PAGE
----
The next version of Windows or Windows 8 will run on a new generation of chips called ARM processors. ARM stands for Advanced RISC Machine and it really refers to the architecture or design of the chip rather than the processor itself. This is known as System on a Chip or SOC architecture.
Even though it is the chip that Windows 8 has apparently been designed to run on, ARM is not new. It has apparently been around since 1987 but it is now being widely adopted as the words of mobile devices and personal computers converge.
ARM processors are widely used in mobile phones, tablets, PDAs, iPads and similar devices because they are low powered. Therefore it is easy to see why Microsoft is moving towards ARM. It wants an operating system that can be run on both mobile devices and other devices. This will increase connectivity and make Windows applications more marketable.
Early versions of Windows 8 programs running on ARM processors have already been previewed at a number of conferences. Microsoft stables seen running on ARM include Word.
ARM Chips Could Be Cheaper
The economy could be one factor driving Microsoft’s focus to ARM for Windows. Media reports could indicate that devices with ARM processors will be cheaper. Since consumers have a lot less money than they did a few years ago that could be a very smart move. It could also facilitate Microsoft’s expansion into poorer, larger markets like India.
Microsoft is not the only company betting heavily on ARM. Intel has reportedly invested billions in ARM development, which could be an indication that the chip making giant thinks the days of the traditional PC are numbered.
Intel has also made some moves into software as well. The company has acquired McAfee for $7.68 billion. Trade publication EETimes speculates that this move was made to increase Intel’s ability to develop virtual operating systems for chips and to customize chips for virtual operating systems. It is possible that Intel could be planning to create its own operating system like Apple has or is planning to adopt another OS like Linux.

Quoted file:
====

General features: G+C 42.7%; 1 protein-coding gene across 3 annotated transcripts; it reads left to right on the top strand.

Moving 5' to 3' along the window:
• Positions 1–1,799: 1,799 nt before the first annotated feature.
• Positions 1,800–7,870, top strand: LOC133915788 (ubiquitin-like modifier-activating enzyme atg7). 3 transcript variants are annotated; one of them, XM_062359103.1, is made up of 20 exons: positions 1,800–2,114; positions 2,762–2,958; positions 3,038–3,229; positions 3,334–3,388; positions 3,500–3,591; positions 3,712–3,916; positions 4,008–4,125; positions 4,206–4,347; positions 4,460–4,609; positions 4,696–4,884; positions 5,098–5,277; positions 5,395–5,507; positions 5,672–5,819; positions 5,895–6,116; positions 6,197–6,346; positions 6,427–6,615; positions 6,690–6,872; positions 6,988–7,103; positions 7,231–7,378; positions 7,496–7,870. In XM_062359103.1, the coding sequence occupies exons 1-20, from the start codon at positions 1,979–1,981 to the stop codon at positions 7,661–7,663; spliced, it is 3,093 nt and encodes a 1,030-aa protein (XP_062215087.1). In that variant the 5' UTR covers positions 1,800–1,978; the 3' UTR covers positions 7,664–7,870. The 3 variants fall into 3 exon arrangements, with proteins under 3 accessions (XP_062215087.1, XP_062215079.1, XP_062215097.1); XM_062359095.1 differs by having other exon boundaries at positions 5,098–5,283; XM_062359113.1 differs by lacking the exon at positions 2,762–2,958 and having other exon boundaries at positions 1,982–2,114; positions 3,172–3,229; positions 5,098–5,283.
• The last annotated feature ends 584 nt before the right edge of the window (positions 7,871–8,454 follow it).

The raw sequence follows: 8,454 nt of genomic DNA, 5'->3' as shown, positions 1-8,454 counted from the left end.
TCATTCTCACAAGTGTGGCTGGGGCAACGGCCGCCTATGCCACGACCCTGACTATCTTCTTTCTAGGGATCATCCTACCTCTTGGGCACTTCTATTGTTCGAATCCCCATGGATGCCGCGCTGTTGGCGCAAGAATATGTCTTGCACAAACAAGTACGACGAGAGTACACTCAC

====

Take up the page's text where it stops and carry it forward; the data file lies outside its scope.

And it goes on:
Can Older Software Run on New ARM Chips?
There could be a huge downside from the switch to ARM for computer users. Many observers including CEO Paul Otellini have speculated that ARM enabled Windows 8 will not run legacy Windows apps. Otenilli told EETImes that this could force businesses to spend billions on new programs designed for Windows 8.
Otenilli also speculated that the advent of ARM could fragment the software industry into four different operating systems. Other observers have noted that computer users will have to use virtualization in order to run older versions of Windows in Windows 8.
This fear may not pan out because other observers have noted that Microsoft’s new virtualization program Hyper V 3.0 will be built into Windows 8. This will allow users to easily run virtual desktops using other operating systems to run older programs.
Microsoft, it seems, learned its lesson when Windows 7 and Vista couldn’t run a lot of XP programs. Customers reacted by simply not buying 7 and Vista. Microsoft is trying to prevent that from occurring this time around by taking advantage of Hyper V 3.0’s capabilities.
Windows 8 will also run on other processors including Intel’s x86 chips so it will run other machines. It does seem certain that a computer will have to have HAV (hardware assisted virtualization) capacity to run Windows 8. HAV will undoubtedly be standard in future computers because most users have older software they want to use.
The Malware Threat and ARM
The big threat to ARM and Windows 8 could be malware. It has proven nearly impossible to keep Malware out of architecture like that used in Windows. Since Windows 8 seems to be an open architecture OS it could be highly vulnerable to Malware.
Even Apple’s Mac OS which is a closed architecture system has proven very vulnerable to Malware in recent months. One reason why the Malware threat is spreading is the growing use of open architecture social networks like Facebook which seem designed to spread Malware.
Microsoft will have to take steps to greatly improve security to retain market share. The most logical step would be to go to embedded security features in chips. This would probably be too expensive and hard to implement so Microsoft will need other solutions.
Part of the reason why so little of Windows 8 has been unveiled even though it is supposed to go on sale next years is that Microsoft is trying to keep its future security secret. That would prevent new Malware from being able to attack Windows 8 as soon as it appears.
Microsoft may also fear that high profile security breaches could torpedo the launch of Windows 8. So it is moving slowly. One problem facing Microsoft will be how to make an open architecture system designed to work on a wide variety of devices secure and function in the cloud secure. That could be impossible even with the new chip technologies.
ARM is the Future
ARM will apparently be the industry standard in the future. Eweek.com is reporting that Acer, Samsung, Toshiba and other manufacturers will bring out a new generation of ARM powered notebooks that will run Android as well as Windows. This means that Microsoft was definitely right to design Windows 8 to run on ARM.
This could mean that we could all be using two or three different operating systems on one computer in the near future. System on a Chip is definitely the future.